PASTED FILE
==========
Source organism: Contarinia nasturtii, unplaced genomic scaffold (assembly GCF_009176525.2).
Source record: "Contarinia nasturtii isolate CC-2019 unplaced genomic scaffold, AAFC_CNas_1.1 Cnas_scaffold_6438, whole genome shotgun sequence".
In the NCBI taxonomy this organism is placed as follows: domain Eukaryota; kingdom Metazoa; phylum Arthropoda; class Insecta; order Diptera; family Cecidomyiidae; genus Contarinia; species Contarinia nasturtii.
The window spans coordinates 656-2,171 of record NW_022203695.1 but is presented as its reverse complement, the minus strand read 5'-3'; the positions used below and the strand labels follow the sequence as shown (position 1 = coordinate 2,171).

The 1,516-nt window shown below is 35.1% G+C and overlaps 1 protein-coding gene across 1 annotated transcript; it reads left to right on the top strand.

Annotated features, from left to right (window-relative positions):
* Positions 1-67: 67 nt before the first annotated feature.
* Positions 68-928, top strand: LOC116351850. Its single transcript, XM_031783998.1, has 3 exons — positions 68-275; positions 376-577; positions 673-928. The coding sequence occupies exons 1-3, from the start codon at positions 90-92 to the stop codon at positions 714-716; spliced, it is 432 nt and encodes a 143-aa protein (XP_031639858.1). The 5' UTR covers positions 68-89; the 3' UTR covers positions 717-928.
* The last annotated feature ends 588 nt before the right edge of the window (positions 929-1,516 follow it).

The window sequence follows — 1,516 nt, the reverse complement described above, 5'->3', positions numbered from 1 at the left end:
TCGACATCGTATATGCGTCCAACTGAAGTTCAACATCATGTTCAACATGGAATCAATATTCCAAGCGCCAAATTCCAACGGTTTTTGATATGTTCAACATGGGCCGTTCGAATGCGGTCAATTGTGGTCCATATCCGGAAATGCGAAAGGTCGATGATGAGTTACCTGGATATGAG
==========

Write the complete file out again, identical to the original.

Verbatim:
Source organism: Contarinia nasturtii, unplaced genomic scaffold (assembly GCF_009176525.2).
Source record: "Contarinia nasturtii isolate CC-2019 unplaced genomic scaffold, AAFC_CNas_1.1 Cnas_scaffold_6438, whole genome shotgun sequence".
In the NCBI taxonomy this organism is placed as follows: domain Eukaryota; kingdom Metazoa; phylum Arthropoda; class Insecta; order Diptera; family Cecidomyiidae; genus Contarinia; species Contarinia nasturtii.
The window spans coordinates 656-2,171 of record NW_022203695.1 but is presented as its reverse complement, the minus strand read 5'-3'; the positions used below and the strand labels follow the sequence as shown (position 1 = coordinate 2,171).

The 1,516-nt window shown below is 35.1% G+C and overlaps 1 protein-coding gene across 1 annotated transcript; it reads left to right on the top strand.

Annotated features, from left to right (window-relative positions):
* Positions 1-67: 67 nt before the first annotated feature.
* Positions 68-928, top strand: LOC116351850. Its single transcript, XM_031783998.1, has 3 exons — positions 68-275; positions 376-577; positions 673-928. The coding sequence occupies exons 1-3, from the start codon at positions 90-92 to the stop codon at positions 714-716; spliced, it is 432 nt and encodes a 143-aa protein (XP_031639858.1). The 5' UTR covers positions 68-89; the 3' UTR covers positions 717-928.
* The last annotated feature ends 588 nt before the right edge of the window (positions 929-1,516 follow it).

The window sequence follows — 1,516 nt, the reverse complement described above, 5'->3', positions numbered from 1 at the left end:
TCGACATCGTATATGCGTCCAACTGAAGTTCAACATCATGTTCAACATGGAATCAATATTCCAAGCGCCAAATTCCAACGGTTTTTGATATGTTCAACATGGGCCGTTCGAATGCGGTCAATTGTGGTCCATATCCGGAAATGCGAAAGGTCGATGATGAGTTACCTGGATATGAG